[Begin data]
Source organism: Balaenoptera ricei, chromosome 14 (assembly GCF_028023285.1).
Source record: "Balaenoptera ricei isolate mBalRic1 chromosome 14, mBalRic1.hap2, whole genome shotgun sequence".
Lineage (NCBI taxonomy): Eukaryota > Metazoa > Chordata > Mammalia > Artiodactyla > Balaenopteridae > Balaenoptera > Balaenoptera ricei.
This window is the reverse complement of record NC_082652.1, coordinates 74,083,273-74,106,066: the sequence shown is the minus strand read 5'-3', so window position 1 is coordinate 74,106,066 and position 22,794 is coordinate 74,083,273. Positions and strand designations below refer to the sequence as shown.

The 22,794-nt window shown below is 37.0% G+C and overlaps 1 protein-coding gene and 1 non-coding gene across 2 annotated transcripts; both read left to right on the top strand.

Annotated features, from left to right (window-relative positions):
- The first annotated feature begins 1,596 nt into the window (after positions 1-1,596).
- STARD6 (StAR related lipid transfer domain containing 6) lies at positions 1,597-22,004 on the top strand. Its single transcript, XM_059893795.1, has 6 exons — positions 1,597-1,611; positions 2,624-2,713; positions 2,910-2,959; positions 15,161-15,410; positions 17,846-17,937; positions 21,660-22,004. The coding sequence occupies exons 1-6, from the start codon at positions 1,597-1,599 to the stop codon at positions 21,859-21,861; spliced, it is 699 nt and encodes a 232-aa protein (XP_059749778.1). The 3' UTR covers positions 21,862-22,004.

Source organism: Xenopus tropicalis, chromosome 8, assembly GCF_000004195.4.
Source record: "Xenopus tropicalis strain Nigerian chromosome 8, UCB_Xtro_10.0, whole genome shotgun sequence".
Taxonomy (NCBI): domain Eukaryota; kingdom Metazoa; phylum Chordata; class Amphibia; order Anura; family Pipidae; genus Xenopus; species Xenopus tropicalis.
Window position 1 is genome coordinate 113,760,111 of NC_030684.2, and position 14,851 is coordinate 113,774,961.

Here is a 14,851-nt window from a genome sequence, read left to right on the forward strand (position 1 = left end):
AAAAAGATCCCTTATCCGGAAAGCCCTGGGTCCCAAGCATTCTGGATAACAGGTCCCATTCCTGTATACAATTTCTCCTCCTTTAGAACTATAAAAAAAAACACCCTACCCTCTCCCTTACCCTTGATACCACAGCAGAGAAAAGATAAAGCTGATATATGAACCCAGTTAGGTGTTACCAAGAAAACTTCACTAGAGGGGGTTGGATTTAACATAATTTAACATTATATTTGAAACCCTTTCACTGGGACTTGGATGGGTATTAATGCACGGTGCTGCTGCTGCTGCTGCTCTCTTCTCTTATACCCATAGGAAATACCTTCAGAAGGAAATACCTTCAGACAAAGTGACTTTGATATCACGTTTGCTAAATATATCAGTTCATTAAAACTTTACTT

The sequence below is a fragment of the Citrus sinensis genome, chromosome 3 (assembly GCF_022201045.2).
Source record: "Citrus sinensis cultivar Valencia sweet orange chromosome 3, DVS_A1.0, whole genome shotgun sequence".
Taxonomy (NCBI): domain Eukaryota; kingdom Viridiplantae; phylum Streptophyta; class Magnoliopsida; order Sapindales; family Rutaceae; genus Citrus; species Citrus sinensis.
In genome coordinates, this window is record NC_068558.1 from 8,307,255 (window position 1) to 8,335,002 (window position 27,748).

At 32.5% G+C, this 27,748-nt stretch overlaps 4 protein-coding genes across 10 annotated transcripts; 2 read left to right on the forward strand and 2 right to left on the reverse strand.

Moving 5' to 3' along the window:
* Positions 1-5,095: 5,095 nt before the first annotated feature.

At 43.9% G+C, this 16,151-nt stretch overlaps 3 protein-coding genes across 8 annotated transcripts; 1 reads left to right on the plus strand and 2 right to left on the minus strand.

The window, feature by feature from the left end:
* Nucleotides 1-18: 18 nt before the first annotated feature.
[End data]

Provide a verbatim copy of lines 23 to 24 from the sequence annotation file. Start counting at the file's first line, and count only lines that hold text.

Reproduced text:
The window, feature by feature from the left end:
* Nucleotides 1-18: 18 nt before the first annotated feature.